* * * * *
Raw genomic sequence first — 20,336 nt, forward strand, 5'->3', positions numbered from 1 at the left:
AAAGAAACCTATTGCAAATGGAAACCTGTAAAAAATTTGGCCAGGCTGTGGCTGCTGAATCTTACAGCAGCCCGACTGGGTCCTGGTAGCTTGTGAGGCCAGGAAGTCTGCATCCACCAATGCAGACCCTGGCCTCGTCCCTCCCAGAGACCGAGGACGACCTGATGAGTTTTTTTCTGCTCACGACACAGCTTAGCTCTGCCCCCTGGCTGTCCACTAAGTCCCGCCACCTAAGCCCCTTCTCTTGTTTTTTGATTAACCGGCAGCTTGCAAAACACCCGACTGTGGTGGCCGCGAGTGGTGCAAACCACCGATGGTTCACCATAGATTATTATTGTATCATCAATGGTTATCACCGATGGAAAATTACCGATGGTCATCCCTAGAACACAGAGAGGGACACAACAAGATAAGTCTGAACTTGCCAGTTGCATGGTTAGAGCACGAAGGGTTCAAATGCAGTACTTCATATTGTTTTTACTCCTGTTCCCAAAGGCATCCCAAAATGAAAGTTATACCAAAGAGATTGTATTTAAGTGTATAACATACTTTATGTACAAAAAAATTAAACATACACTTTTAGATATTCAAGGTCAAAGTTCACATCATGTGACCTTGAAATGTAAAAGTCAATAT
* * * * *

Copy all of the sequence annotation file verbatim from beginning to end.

Raw genomic sequence first — 20,336 nt, forward strand, 5'->3', positions numbered from 1 at the left:
AAAGAAACCTATTGCAAATGGAAACCTGTAAAAAATTTGGCCAGGCTGTGGCTGCTGAATCTTACAGCAGCCCGACTGGGTCCTGGTAGCTTGTGAGGCCAGGAAGTCTGCATCCACCAATGCAGACCCTGGCCTCGTCCCTCCCAGAGACCGAGGACGACCTGATGAGTTTTTTTCTGCTCACGACACAGCTTAGCTCTGCCCCCTGGCTGTCCACTAAGTCCCGCCACCTAAGCCCCTTCTCTTGTTTTTTGATTAACCGGCAGCTTGCAAAACACCCGACTGTGGTGGCCGCGAGTGGTGCAAACCACCGATGGTTCACCATAGATTATTATTGTATCATCAATGGTTATCACCGATGGAAAATTACCGATGGTCATCCCTAGAACACAGAGAGGGACACAACAAGATAAGTCTGAACTTGCCAGTTGCATGGTTAGAGCACGAAGGGTTCAAATGCAGTACTTCATATTGTTTTTACTCCTGTTCCCAAAGGCATCCCAAAATGAAAGTTATACCAAAGAGATTGTATTTAAGTGTATAACATACTTTATGTACAAAAAAATTAAACATACACTTTTAGATATTCAAGGTCAAAGTTCACATCATGTGACCTTGAAATGTAAAAGTCAATAT